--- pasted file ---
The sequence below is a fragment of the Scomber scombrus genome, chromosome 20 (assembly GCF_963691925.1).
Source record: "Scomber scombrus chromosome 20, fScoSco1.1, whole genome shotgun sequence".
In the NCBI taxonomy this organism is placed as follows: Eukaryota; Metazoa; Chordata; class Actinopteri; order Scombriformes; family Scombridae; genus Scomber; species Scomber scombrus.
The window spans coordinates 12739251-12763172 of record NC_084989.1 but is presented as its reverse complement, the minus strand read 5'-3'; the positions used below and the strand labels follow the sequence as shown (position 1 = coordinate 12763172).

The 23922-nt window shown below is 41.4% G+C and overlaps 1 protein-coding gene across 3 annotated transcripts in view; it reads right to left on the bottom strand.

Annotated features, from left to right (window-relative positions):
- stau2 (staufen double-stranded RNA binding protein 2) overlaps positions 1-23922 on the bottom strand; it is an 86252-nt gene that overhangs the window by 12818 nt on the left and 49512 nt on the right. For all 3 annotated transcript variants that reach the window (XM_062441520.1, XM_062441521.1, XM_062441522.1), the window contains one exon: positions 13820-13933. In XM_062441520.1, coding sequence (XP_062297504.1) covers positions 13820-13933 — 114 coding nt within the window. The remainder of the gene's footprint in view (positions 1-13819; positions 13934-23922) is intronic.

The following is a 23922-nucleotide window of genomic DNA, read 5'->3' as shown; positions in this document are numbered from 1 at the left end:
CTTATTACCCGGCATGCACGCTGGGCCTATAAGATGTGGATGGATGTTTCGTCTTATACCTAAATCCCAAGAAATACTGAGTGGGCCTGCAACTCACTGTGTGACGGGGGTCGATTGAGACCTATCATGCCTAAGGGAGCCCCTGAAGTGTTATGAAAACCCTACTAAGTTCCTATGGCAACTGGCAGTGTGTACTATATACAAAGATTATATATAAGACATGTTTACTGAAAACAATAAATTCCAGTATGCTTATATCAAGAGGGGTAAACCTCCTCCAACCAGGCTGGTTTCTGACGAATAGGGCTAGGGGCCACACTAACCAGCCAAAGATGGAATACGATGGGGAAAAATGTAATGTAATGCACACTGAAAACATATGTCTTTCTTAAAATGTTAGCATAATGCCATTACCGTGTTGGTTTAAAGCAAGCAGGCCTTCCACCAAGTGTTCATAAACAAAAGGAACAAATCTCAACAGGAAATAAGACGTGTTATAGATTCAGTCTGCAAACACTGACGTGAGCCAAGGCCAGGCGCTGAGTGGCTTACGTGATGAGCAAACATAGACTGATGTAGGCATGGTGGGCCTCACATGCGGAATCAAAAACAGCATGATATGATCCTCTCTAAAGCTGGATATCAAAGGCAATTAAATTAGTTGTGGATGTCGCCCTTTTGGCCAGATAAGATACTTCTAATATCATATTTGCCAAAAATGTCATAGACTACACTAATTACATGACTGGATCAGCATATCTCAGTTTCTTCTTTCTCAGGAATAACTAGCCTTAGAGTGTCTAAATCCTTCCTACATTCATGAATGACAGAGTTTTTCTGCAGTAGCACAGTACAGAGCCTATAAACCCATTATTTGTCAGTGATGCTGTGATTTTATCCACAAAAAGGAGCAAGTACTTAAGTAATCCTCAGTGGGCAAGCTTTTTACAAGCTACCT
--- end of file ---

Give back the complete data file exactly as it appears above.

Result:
The sequence below is a fragment of the Scomber scombrus genome, chromosome 20 (assembly GCF_963691925.1).
Source record: "Scomber scombrus chromosome 20, fScoSco1.1, whole genome shotgun sequence".
In the NCBI taxonomy this organism is placed as follows: Eukaryota; Metazoa; Chordata; class Actinopteri; order Scombriformes; family Scombridae; genus Scomber; species Scomber scombrus.
The window spans coordinates 12739251-12763172 of record NC_084989.1 but is presented as its reverse complement, the minus strand read 5'-3'; the positions used below and the strand labels follow the sequence as shown (position 1 = coordinate 12763172).

The 23922-nt window shown below is 41.4% G+C and overlaps 1 protein-coding gene across 3 annotated transcripts in view; it reads right to left on the bottom strand.

Annotated features, from left to right (window-relative positions):
- stau2 (staufen double-stranded RNA binding protein 2) overlaps positions 1-23922 on the bottom strand; it is an 86252-nt gene that overhangs the window by 12818 nt on the left and 49512 nt on the right. For all 3 annotated transcript variants that reach the window (XM_062441520.1, XM_062441521.1, XM_062441522.1), the window contains one exon: positions 13820-13933. In XM_062441520.1, coding sequence (XP_062297504.1) covers positions 13820-13933 — 114 coding nt within the window. The remainder of the gene's footprint in view (positions 1-13819; positions 13934-23922) is intronic.

The following is a 23922-nucleotide window of genomic DNA, read 5'->3' as shown; positions in this document are numbered from 1 at the left end:
CTTATTACCCGGCATGCACGCTGGGCCTATAAGATGTGGATGGATGTTTCGTCTTATACCTAAATCCCAAGAAATACTGAGTGGGCCTGCAACTCACTGTGTGACGGGGGTCGATTGAGACCTATCATGCCTAAGGGAGCCCCTGAAGTGTTATGAAAACCCTACTAAGTTCCTATGGCAACTGGCAGTGTGTACTATATACAAAGATTATATATAAGACATGTTTACTGAAAACAATAAATTCCAGTATGCTTATATCAAGAGGGGTAAACCTCCTCCAACCAGGCTGGTTTCTGACGAATAGGGCTAGGGGCCACACTAACCAGCCAAAGATGGAATACGATGGGGAAAAATGTAATGTAATGCACACTGAAAACATATGTCTTTCTTAAAATGTTAGCATAATGCCATTACCGTGTTGGTTTAAAGCAAGCAGGCCTTCCACCAAGTGTTCATAAACAAAAGGAACAAATCTCAACAGGAAATAAGACGTGTTATAGATTCAGTCTGCAAACACTGACGTGAGCCAAGGCCAGGCGCTGAGTGGCTTACGTGATGAGCAAACATAGACTGATGTAGGCATGGTGGGCCTCACATGCGGAATCAAAAACAGCATGATATGATCCTCTCTAAAGCTGGATATCAAAGGCAATTAAATTAGTTGTGGATGTCGCCCTTTTGGCCAGATAAGATACTTCTAATATCATATTTGCCAAAAATGTCATAGACTACACTAATTACATGACTGGATCAGCATATCTCAGTTTCTTCTTTCTCAGGAATAACTAGCCTTAGAGTGTCTAAATCCTTCCTACATTCATGAATGACAGAGTTTTTCTGCAGTAGCACAGTACAGAGCCTATAAACCCATTATTTGTCAGTGATGCTGTGATTTTATCCACAAAAAGGAGCAAGTACTTAAGTAATCCTCAGTGGGCAAGCTTTTTACAAGCTACCT